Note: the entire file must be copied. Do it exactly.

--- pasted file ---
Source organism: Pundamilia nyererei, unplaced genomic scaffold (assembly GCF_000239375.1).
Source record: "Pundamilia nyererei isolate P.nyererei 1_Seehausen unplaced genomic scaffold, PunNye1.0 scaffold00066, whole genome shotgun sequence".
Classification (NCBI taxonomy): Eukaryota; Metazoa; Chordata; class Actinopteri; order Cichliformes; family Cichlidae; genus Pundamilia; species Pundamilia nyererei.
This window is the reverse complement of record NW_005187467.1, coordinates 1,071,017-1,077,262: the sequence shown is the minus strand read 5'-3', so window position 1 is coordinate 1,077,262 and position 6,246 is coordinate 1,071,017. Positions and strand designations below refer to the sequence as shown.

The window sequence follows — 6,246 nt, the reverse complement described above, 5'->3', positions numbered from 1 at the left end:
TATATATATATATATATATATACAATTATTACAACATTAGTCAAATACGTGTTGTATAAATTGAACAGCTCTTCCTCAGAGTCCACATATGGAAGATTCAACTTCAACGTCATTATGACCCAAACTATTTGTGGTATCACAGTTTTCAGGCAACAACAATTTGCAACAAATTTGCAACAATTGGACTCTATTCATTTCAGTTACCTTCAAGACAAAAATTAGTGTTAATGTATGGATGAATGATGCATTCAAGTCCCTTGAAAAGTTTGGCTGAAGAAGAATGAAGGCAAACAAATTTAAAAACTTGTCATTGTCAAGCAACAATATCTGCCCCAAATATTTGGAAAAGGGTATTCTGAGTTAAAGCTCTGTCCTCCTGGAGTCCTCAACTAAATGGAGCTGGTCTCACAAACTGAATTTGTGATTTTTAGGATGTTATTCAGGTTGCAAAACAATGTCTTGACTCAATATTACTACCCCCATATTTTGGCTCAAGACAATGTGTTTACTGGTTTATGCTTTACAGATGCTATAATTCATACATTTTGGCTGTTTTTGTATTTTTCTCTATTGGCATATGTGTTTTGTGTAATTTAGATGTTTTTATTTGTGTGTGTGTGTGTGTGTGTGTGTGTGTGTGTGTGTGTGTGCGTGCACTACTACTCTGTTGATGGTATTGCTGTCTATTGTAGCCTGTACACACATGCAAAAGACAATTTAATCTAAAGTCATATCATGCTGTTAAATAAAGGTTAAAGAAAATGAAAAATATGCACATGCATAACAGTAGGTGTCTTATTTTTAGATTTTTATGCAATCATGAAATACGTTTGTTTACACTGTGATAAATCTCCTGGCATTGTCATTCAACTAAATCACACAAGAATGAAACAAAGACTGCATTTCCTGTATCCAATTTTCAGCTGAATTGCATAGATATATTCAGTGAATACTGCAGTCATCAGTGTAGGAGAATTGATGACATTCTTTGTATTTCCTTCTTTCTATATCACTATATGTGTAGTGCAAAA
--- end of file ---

Source organism: Pundamilia nyererei, unplaced genomic scaffold (assembly GCF_000239375.1).
Source record: "Pundamilia nyererei isolate P.nyererei 1_Seehausen unplaced genomic scaffold, PunNye1.0 scaffold00066, whole genome shotgun sequence".
Classification (NCBI taxonomy): Eukaryota; Metazoa; Chordata; class Actinopteri; order Cichliformes; family Cichlidae; genus Pundamilia; species Pundamilia nyererei.
This window is the reverse complement of record NW_005187467.1, coordinates 1,071,017-1,077,262: the sequence shown is the minus strand read 5'-3', so window position 1 is coordinate 1,077,262 and position 6,246 is coordinate 1,071,017. Positions and strand designations below refer to the sequence as shown.

The window sequence follows — 6,246 nt, the reverse complement described above, 5'->3', positions numbered from 1 at the left end:
TATATATATATATATATATATACAATTATTACAACATTAGTCAAATACGTGTTGTATAAATTGAACAGCTCTTCCTCAGAGTCCACATATGGAAGATTCAACTTCAACGTCATTATGACCCAAACTATTTGTGGTATCACAGTTTTCAGGCAACAACAATTTGCAACAAATTTGCAACAATTGGACTCTATTCATTTCAGTTACCTTCAAGACAAAAATTAGTGTTAATGTATGGATGAATGATGCATTCAAGTCCCTTGAAAAGTTTGGCTGAAGAAGAATGAAGGCAAACAAATTTAAAAACTTGTCATTGTCAAGCAACAATATCTGCCCCAAATATTTGGAAAAGGGTATTCTGAGTTAAAGCTCTGTCCTCCTGGAGTCCTCAACTAAATGGAGCTGGTCTCACAAACTGAATTTGTGATTTTTAGGATGTTATTCAGGTTGCAAAACAATGTCTTGACTCAATATTACTACCCCCATATTTTGGCTCAAGACAATGTGTTTACTGGTTTATGCTTTACAGATGCTATAATTCATACATTTTGGCTGTTTTTGTATTTTTCTCTATTGGCATATGTGTTTTGTGTAATTTAGATGTTTTTATTTGTGTGTGTGTGTGTGTGTGTGTGTGTGTGTGTGTGTGTGTGCGTGCACTACTACTCTGTTGATGGTATTGCTGTCTATTGTAGCCTGTACACACATGCAAAAGACAATTTAATCTAAAGTCATATCATGCTGTTAAATAAAGGTTAAAGAAAATGAAAAATATGCACATGCATAACAGTAGGTGTCTTATTTTTAGATTTTTATGCAATCATGAAATACGTTTGTTTACACTGTGATAAATCTCCTGGCATTGTCATTCAACTAAATCACACAAGAATGAAACAAAGACTGCATTTCCTGTATCCAATTTTCAGCTGAATTGCATAGATATATTCAGTGAATACTGCAGTCATCAGTGTAGGAGAATTGATGACATTCTTTGTATTTCCTTCTTTCTATATCACTATATGTGTAGTGCAAAA